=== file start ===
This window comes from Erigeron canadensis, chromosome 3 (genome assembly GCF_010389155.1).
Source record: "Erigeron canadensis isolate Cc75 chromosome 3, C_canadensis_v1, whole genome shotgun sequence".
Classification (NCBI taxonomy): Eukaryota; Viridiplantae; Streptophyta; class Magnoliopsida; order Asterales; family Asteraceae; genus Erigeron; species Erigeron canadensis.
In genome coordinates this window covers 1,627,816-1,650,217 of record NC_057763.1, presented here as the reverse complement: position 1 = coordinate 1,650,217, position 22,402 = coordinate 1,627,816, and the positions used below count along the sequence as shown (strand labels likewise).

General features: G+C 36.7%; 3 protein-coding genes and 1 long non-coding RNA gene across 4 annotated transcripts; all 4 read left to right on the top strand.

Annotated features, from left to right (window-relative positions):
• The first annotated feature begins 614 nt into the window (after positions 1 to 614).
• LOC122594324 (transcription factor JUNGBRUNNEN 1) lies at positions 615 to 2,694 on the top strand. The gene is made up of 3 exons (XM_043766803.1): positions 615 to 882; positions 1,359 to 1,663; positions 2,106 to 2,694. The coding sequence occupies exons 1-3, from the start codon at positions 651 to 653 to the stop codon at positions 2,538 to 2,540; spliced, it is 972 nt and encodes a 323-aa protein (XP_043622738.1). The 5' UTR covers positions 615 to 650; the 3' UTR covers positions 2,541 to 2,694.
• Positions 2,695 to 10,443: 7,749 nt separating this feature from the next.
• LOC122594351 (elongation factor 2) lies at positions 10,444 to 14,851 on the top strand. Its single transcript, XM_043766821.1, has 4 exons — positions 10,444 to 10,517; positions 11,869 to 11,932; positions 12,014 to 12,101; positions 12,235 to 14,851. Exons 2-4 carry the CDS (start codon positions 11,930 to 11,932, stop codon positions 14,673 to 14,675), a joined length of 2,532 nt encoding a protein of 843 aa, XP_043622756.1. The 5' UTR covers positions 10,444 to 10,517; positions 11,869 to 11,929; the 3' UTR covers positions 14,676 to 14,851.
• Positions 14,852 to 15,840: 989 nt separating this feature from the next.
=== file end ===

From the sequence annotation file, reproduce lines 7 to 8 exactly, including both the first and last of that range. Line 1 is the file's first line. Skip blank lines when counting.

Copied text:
• The first annotated feature begins 614 nt into the window (after positions 1 to 614).
• LOC122594324 (transcription factor JUNGBRUNNEN 1) lies at positions 615 to 2,694 on the top strand. The gene is made up of 3 exons (XM_043766803.1): positions 615 to 882; positions 1,359 to 1,663; positions 2,106 to 2,694. The coding sequence occupies exons 1-3, from the start codon at positions 651 to 653 to the stop codon at positions 2,538 to 2,540; spliced, it is 972 nt and encodes a 323-aa protein (XP_043622738.1). The 5' UTR covers positions 615 to 650; the 3' UTR covers positions 2,541 to 2,694.